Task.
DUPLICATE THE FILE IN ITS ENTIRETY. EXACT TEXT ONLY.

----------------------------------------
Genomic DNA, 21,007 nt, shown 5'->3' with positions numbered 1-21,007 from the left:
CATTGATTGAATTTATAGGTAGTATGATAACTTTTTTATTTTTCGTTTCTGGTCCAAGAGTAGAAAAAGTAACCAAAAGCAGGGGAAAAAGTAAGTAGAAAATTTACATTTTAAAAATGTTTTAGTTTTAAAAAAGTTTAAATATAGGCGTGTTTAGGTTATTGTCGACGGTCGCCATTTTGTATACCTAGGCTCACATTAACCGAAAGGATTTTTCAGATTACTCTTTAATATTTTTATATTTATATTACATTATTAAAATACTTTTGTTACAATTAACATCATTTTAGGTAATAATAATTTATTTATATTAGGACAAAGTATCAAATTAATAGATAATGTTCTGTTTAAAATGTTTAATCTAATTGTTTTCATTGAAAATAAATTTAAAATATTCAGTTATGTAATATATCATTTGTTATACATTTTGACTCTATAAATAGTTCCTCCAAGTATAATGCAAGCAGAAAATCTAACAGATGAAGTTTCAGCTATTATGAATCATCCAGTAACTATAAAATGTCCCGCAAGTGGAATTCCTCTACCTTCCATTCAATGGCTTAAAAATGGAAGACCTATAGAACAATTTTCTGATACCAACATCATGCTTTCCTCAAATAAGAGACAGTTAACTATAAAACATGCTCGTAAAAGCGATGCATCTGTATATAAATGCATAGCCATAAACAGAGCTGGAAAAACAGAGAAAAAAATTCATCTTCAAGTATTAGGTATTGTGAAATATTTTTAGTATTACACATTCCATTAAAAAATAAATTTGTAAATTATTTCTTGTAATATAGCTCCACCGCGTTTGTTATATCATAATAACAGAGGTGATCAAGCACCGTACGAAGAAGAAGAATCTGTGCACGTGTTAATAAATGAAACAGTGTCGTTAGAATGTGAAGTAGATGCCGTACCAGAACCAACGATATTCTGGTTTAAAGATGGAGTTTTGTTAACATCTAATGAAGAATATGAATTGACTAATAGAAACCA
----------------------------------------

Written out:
Genomic DNA, 21,007 nt, shown 5'->3' with positions numbered 1-21,007 from the left:
CATTGATTGAATTTATAGGTAGTATGATAACTTTTTTATTTTTCGTTTCTGGTCCAAGAGTAGAAAAAGTAACCAAAAGCAGGGGAAAAAGTAAGTAGAAAATTTACATTTTAAAAATGTTTTAGTTTTAAAAAAGTTTAAATATAGGCGTGTTTAGGTTATTGTCGACGGTCGCCATTTTGTATACCTAGGCTCACATTAACCGAAAGGATTTTTCAGATTACTCTTTAATATTTTTATATTTATATTACATTATTAAAATACTTTTGTTACAATTAACATCATTTTAGGTAATAATAATTTATTTATATTAGGACAAAGTATCAAATTAATAGATAATGTTCTGTTTAAAATGTTTAATCTAATTGTTTTCATTGAAAATAAATTTAAAATATTCAGTTATGTAATATATCATTTGTTATACATTTTGACTCTATAAATAGTTCCTCCAAGTATAATGCAAGCAGAAAATCTAACAGATGAAGTTTCAGCTATTATGAATCATCCAGTAACTATAAAATGTCCCGCAAGTGGAATTCCTCTACCTTCCATTCAATGGCTTAAAAATGGAAGACCTATAGAACAATTTTCTGATACCAACATCATGCTTTCCTCAAATAAGAGACAGTTAACTATAAAACATGCTCGTAAAAGCGATGCATCTGTATATAAATGCATAGCCATAAACAGAGCTGGAAAAACAGAGAAAAAAATTCATCTTCAAGTATTAGGTATTGTGAAATATTTTTAGTATTACACATTCCATTAAAAAATAAATTTGTAAATTATTTCTTGTAATATAGCTCCACCGCGTTTGTTATATCATAATAACAGAGGTGATCAAGCACCGTACGAAGAAGAAGAATCTGTGCACGTGTTAATAAATGAAACAGTGTCGTTAGAATGTGAAGTAGATGCCGTACCAGAACCAACGATATTCTGGTTTAAAGATGGAGTTTTGTTAACATCTAATGAAGAATATGAATTGACTAATAGAAACCA